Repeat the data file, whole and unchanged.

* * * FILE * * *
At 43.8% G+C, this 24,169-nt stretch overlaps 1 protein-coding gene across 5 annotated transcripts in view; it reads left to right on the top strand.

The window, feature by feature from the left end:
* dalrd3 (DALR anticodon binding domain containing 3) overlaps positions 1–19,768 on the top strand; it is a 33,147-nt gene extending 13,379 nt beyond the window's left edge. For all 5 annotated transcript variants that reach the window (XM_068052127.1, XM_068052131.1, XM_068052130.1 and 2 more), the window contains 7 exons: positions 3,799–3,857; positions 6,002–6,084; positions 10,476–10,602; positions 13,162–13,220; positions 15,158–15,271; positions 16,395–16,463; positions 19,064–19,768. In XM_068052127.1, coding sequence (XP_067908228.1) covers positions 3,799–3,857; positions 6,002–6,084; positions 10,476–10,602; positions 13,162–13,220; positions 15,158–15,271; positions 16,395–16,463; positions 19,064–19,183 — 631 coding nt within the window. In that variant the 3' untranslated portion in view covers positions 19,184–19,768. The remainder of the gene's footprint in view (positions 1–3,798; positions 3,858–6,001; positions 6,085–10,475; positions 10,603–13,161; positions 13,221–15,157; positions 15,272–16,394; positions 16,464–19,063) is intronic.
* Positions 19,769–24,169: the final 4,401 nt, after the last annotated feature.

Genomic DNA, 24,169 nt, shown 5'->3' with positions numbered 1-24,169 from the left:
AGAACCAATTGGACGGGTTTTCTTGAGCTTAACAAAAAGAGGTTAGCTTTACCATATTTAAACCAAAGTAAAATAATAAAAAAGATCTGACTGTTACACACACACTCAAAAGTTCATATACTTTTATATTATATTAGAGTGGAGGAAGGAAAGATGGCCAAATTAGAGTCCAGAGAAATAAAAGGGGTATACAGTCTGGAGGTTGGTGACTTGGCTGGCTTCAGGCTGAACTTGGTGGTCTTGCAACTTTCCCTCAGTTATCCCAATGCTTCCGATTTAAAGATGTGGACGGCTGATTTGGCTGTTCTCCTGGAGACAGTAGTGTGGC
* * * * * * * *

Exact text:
At 43.8% G+C, this 24,169-nt stretch overlaps 1 protein-coding gene across 5 annotated transcripts in view; it reads left to right on the top strand.

The window, feature by feature from the left end:
* dalrd3 (DALR anticodon binding domain containing 3) overlaps positions 1–19,768 on the top strand; it is a 33,147-nt gene extending 13,379 nt beyond the window's left edge. For all 5 annotated transcript variants that reach the window (XM_068052127.1, XM_068052131.1, XM_068052130.1 and 2 more), the window contains 7 exons: positions 3,799–3,857; positions 6,002–6,084; positions 10,476–10,602; positions 13,162–13,220; positions 15,158–15,271; positions 16,395–16,463; positions 19,064–19,768. In XM_068052127.1, coding sequence (XP_067908228.1) covers positions 3,799–3,857; positions 6,002–6,084; positions 10,476–10,602; positions 13,162–13,220; positions 15,158–15,271; positions 16,395–16,463; positions 19,064–19,183 — 631 coding nt within the window. In that variant the 3' untranslated portion in view covers positions 19,184–19,768. The remainder of the gene's footprint in view (positions 1–3,798; positions 3,858–6,001; positions 6,085–10,475; positions 10,603–13,161; positions 13,221–15,157; positions 15,272–16,394; positions 16,464–19,063) is intronic.
* Positions 19,769–24,169: the final 4,401 nt, after the last annotated feature.

Genomic DNA, 24,169 nt, shown 5'->3' with positions numbered 1-24,169 from the left:
AGAACCAATTGGACGGGTTTTCTTGAGCTTAACAAAAAGAGGTTAGCTTTACCATATTTAAACCAAAGTAAAATAATAAAAAAGATCTGACTGTTACACACACACTCAAAAGTTCATATACTTTTATATTATATTAGAGTGGAGGAAGGAAAGATGGCCAAATTAGAGTCCAGAGAAATAAAAGGGGTATACAGTCTGGAGGTTGGTGACTTGGCTGGCTTCAGGCTGAACTTGGTGGTCTTGCAACTTTCCCTCAGTTATCCCAATGCTTCCGATTTAAAGATGTGGACGGCTGATTTGGCTGTTCTCCTGGAGACAGTAGTGTGGC